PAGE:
Nicholas Piël, Surfly: “with the pandemic, companies that put off digital transformation ran out of time”

The pandemic caused a rapid digital transformation, creating a need for more collaborative features almost instantly. An overnight shift to remote work was not an easy task for many companies. There was a sudden demand for effective online interaction and collaboration, both internally within teams and externally with clients and customers.

As the hybrid work environment became the new normal, many remote work solutions have been developed and continue to serve and help businesses operate.

However, it’s important to adopt solutions that also ensure first-rate security and compliance.

That’s why Cybernews invited Nicholas Piël, the CEO of Surfly – a company that builds web technology that enables digital collaboration. Piël shared his views about the effects of the pandemic on their field of work and secure communication measures.

How did the idea of Surfly come about? What was your journey like throughout the years?

In 2008, I was a college student working part-time in tech support. I once had a call with an older lady who was unable to solve a technical issue on her PC. It took me several hours to resolve the issue over the phone, and I kept wondering if there could be a better way. That’s when I realized the need for better ways to interact online, and I started working on the first Surfly prototype.

The journey has been incredible. From those humble beginnings, we now have over 40 employees and serve over 200,000 users globally. There have been ups and downs, as with any start-up journey, but the important part is that we learn and grow from every situation, improving a little bit each time.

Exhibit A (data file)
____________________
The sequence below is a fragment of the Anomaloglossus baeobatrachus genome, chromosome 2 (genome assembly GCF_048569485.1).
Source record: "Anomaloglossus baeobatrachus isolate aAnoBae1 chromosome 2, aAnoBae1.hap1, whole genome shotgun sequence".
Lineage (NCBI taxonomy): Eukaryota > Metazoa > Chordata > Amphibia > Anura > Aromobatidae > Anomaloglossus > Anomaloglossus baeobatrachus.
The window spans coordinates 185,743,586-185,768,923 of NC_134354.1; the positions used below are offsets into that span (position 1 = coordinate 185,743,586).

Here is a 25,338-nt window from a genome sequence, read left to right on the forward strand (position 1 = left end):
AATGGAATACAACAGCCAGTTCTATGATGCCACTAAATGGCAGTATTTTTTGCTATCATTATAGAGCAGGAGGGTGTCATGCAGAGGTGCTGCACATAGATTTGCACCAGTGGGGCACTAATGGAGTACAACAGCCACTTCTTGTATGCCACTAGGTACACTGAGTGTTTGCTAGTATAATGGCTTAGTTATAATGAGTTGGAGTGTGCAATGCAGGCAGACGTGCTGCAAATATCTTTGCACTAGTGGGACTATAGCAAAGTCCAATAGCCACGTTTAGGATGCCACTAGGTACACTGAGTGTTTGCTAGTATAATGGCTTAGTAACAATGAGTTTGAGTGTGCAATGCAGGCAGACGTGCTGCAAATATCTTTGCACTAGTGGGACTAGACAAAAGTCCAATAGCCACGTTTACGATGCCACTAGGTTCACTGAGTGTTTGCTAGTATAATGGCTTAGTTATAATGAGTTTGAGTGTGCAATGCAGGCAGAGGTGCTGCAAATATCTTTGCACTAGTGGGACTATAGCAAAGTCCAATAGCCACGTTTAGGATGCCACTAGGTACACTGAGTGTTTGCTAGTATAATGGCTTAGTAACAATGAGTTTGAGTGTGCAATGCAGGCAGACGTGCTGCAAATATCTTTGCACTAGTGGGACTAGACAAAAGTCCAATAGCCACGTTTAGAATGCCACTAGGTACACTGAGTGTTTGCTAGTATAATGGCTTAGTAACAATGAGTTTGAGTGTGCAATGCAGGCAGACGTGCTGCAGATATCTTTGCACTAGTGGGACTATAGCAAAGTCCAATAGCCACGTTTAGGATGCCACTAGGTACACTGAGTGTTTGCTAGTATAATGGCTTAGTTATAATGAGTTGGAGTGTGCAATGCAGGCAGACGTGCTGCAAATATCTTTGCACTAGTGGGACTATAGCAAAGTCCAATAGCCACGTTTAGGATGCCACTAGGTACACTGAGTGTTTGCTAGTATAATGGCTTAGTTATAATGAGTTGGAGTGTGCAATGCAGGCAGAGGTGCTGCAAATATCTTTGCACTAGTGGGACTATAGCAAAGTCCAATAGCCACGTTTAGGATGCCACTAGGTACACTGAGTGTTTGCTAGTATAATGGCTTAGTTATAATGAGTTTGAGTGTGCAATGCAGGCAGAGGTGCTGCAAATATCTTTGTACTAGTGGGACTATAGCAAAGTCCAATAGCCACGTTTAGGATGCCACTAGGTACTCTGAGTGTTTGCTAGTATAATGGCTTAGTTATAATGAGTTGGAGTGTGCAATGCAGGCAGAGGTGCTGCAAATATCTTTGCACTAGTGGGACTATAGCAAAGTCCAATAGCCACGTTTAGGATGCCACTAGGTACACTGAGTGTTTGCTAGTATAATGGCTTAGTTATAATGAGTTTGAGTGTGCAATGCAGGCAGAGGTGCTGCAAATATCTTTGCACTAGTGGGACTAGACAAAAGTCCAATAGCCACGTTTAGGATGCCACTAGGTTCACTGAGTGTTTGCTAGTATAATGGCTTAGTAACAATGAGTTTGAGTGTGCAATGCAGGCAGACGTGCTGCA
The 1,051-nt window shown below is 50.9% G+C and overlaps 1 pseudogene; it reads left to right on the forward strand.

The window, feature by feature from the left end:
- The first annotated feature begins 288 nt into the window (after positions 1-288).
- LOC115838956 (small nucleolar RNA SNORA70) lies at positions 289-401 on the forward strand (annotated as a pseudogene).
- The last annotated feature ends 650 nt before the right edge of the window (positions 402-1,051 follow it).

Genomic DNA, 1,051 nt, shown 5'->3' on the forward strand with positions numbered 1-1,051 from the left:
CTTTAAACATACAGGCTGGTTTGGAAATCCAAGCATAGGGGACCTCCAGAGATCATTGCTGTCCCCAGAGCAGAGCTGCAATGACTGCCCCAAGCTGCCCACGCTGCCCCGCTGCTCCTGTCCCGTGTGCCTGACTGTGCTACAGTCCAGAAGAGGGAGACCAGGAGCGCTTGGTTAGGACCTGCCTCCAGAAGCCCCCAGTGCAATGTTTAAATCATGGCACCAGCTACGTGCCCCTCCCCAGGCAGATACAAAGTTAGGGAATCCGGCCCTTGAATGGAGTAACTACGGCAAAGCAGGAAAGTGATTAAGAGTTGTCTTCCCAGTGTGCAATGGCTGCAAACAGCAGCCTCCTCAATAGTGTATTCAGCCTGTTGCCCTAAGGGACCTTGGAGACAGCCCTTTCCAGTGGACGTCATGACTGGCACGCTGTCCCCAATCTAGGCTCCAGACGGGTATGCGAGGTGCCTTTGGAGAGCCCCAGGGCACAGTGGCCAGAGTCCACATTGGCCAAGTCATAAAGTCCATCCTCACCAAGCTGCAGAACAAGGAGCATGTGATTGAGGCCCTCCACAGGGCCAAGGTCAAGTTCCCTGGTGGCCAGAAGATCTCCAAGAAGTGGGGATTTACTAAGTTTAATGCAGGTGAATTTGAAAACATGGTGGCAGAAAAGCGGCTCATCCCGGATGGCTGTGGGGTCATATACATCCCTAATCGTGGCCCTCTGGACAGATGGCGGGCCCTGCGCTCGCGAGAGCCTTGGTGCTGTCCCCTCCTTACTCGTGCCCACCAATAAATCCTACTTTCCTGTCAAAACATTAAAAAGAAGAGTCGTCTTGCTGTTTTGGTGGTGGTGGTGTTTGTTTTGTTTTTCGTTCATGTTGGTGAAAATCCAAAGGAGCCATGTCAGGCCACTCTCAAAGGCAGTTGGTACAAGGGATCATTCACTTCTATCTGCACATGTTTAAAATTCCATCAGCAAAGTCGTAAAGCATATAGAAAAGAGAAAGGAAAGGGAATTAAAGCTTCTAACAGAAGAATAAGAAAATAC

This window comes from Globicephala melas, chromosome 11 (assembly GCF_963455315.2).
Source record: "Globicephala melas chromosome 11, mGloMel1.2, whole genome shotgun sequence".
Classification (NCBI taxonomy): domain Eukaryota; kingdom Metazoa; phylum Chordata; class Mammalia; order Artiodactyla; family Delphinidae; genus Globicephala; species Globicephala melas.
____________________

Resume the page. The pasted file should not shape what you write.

Can you tell us a little bit about your Interaction Middleware? What problems does this solution help solve?

Our Interaction Middleware is the engine that powers our technology, which can transform any web interaction instantly without changing the original application. You could see it as a “CDN on steroids” that can hide, remove, or change functionalities within the web session without the need to change the underlying code of the web application. This enables technologists to create collaborative, fully customizable, and innovative online journeys with ease.

One application of this technology is co-browsing which, along with video chat, screen sharing, and annotations features, enables you to browse any website together with multiple users without the need for any tech integrations. This is being used across a wide array of industries, such as insurance or retail, to remotely meet customers in secure and compliant digital journeys.

But the potential applications are endless. For instance, with Startpage, we’ve added a privacy layer to strip out all the user data that a website requests, ensuring that they remain anonymous. We have also implemented instant translation on web pages for clients whose agents work with foreign languages.

Another interesting application of our technology is that we can enhance the speed to market of any new integration. For example, a CPaaS platform could take months to get integrated into their client’s tech stack as that might require a full overhaul of the existing application. However, with our technology, new changes and/or functionality could be overlaid on the existing application without the need to change a single line of code on the original application, greatly reducing implementation time.